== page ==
8. 8. Facebook Places</li></ul>Newsfeed – main feed of information when you login to Facebook. Create engaging content for customers on Facebook page so it makes it to their newsfeed.<br />Facebook Tools<br />Kurrently – monitor mentions<br />Hootsuite – monitor wall, update status (free & starting at $5.99/month)<br />Facebook Insights – metrics for business pages (included, free)<br />Twitter<br />Sign up: <br />-Username – pick one similar to your real name/brand name<br />-Complete information: photo, bio, url<br />-Follow people (Use Google contacts prompt + Who to Follow)<br />-Send a few Tweets to get started. Shorten the links you share with because you only have 140 characters.<br />Glossary - The terms you need to know are:<br />Avatar – This is just a fancy word for your profile picture.<br />cc – Sometimes you will see someone cc’d on a Tweet. This is almost like someone is “tagged” in a Tweet the way someone can be tagged in a picture on Facebook.<br />Twitter client – This is a third party tool used to send updates to Twitter. The most popular tools include Tweetdeck, Hootsuite, Seesmic and CoTweet.<br />Direct Messages - A direct, private message to another user. Also called DM’s.<br />Favorite – You can “favorite” Tweets and view your favorite Tweets at For example, this may be helpful for bookmarking Tweets of links you want to read later. <br />Follow – This is Twitter’s equivalent to “friending” as in Facebook. When you follow someone, it means you subscribe to their Tweets. When someone follows you, they subscribe to your Tweets.<br />Handle – This is your Twitter username<br />#hashtags = Tagged terms, helpful for search. People most often tag events, trends, and locations. (Example, tagging a comment about the weather in Boston with #Boston would be appropriate.)<br />h/t – “hat tip” – This may be used when someone Tweets a great article and you Tweet the link and you want to refer to where you got the article from. It is considered good Twitter etiquette to give credit like this.<br />RTs = ReTweets, or repeating someone else’s Tweet, to show you agree with them<br />Unfollow – This is unsubscribing to someone’s undates. It is somewhat the equivalent to “unfriending” someone on Facebook.<br />@replies - a direct, public reply to another user. <br />Tip: If you start a Tweet with @Zappos, only your followers who also follow @Zappos will see that update. Want everyone to see that Tweet? Use the .@ trick and start the Tweet with .@Zappos. <br />Twitter Lists – This feature lets you create a list of people. This is helpful for categorizing the people you follow. For example, you might create a list of your coworkers that you follow on Twitter, as well as a list of the news outlets that you follow.<br />Twitter Search - Search bar at the top of Also: Use this to search what people are saying about current events, trends, brands, topics, places, people, etc. You can set up saved searches for any of these things in a Twitter client and monitor the conversations.<br />Via – This is similar to “hat tip” – it’s another way to refer to where you got an article or idea from. It’s considered good Twitter etiquette to credit others.<br />Twitter Tools: <br />Hootsuite – Manage Twitter searches, respond to @replies + manage Facebook pages<br />Twilerts – Google alerts for Twitter (set one for your company name, keywords that matter to you)<br />Twitter search – = Twitter’s own search tool. Subscribe to RSS feeds of searches<br />FollowerWonk – compare your followers to your competitors (follow them)<br />FilterTweeps – Find relevant people to follow by location and bio<br />Twoolr: Free analytics<br />Buffer app – Schedule Tweets efficiently<br />Location Based Services<br />Resources: Location-Based Marketing for Dummies - <br />Small business examples: <br />SCVNGR<br />-Checkin + Challenge<br />-LevelUp<br />- <br />FourSquare<br />-Claim your venue<br />-Mayors – person with most check-ins (know your Mayor)<br />- Check your tips (reviews) <br />- Offer a special (for check-ins and Mayors)<br />- <br />Facebook Places<br /><br />-Claim your venue, merge places page + Facebook page – (How to: )<br />Google Places<br />-Claim your business:<br />-More visibility – <br />LBS Tools: Monitor checkins + tips w/ Sprout Social: ($49/month for business plan)<br />Yelp<br /><ul><li>Claim your businesses’ page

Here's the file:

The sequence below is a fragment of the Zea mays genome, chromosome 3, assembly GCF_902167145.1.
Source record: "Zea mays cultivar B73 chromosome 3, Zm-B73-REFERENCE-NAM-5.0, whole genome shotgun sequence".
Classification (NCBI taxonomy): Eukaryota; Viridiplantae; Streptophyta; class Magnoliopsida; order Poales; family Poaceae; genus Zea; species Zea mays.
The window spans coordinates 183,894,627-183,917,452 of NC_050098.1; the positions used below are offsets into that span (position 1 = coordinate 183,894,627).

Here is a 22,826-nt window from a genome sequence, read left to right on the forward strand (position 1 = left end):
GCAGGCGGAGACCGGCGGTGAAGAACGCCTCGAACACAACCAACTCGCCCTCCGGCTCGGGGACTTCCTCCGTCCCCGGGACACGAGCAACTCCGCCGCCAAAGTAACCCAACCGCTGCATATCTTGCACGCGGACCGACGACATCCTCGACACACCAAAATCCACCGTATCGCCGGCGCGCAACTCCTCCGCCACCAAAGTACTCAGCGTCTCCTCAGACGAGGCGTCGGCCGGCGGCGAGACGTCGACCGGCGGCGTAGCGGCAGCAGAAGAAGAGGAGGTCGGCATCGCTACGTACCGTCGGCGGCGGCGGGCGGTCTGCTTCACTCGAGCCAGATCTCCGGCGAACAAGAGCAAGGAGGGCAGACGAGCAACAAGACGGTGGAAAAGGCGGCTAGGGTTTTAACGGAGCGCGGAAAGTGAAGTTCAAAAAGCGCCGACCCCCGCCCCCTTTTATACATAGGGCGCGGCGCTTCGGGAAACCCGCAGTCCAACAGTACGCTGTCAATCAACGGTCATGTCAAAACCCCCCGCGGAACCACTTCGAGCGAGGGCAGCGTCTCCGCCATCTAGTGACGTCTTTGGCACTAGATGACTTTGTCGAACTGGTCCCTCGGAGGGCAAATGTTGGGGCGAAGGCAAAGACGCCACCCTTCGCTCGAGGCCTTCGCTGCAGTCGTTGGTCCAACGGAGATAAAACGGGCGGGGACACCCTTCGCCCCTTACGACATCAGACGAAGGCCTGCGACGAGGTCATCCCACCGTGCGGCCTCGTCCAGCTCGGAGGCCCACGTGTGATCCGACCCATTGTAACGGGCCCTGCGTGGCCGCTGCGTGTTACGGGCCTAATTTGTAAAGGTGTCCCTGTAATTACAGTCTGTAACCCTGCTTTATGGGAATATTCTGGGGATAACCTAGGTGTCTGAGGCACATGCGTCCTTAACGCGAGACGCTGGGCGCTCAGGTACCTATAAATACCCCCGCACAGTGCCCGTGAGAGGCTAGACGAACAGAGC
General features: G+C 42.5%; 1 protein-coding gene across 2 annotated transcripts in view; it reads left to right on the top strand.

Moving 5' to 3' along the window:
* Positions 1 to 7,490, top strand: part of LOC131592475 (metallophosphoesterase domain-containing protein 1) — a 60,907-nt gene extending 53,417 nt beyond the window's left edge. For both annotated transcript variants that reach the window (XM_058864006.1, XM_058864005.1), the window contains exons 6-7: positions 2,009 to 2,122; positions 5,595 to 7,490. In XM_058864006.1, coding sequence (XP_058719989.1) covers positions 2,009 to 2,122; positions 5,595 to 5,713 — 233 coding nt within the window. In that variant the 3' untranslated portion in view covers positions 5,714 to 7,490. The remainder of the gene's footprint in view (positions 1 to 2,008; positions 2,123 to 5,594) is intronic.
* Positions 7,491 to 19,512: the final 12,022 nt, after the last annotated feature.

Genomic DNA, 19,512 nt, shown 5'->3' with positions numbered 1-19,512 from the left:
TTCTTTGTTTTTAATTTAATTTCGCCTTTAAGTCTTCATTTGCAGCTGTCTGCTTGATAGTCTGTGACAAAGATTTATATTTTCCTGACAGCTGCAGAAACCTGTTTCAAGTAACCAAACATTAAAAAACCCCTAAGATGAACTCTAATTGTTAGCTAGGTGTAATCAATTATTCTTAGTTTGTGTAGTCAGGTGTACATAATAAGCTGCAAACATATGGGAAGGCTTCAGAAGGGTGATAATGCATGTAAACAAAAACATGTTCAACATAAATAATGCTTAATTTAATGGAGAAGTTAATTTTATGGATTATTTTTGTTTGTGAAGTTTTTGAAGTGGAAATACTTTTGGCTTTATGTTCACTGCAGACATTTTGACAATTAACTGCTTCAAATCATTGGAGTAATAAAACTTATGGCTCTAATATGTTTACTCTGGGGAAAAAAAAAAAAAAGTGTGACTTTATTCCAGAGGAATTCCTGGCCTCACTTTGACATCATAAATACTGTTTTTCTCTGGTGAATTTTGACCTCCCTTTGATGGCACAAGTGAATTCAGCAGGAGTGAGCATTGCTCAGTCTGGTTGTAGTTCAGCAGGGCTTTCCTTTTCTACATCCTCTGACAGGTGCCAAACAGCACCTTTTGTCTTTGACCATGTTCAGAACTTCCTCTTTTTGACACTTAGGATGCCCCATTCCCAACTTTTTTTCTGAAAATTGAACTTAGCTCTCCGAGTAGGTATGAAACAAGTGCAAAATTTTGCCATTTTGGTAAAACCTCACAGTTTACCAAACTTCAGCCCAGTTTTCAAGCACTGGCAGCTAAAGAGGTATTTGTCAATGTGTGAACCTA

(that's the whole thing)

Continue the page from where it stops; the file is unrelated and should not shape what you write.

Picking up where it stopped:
9. 9. Complete all the information on your page (photos, hours of operation)
  10. 10. Encourage reviews (website badges, physical stickers at businesses)
  11. 11. Respond to reviews – positive & negative. Example: </li></ul>Blogging<br />-Platform:, self hosted <br />-Domain: or <br />-Tools: Facebook share, Twitter button and Google’s +1 button<br />Why/What/How<br />-thought leadership in your space<br />-Adjacency: blog about things your customers would care about (sell running shoes? teach your runners how to be better runners)<br />-community engagement – shine the light on them by featuring them, even use guest posts<br />-SEO - create content with your keywords, drive traffic to your website. Google gives credit for social sharing now, leverage your social efforts with this.<br />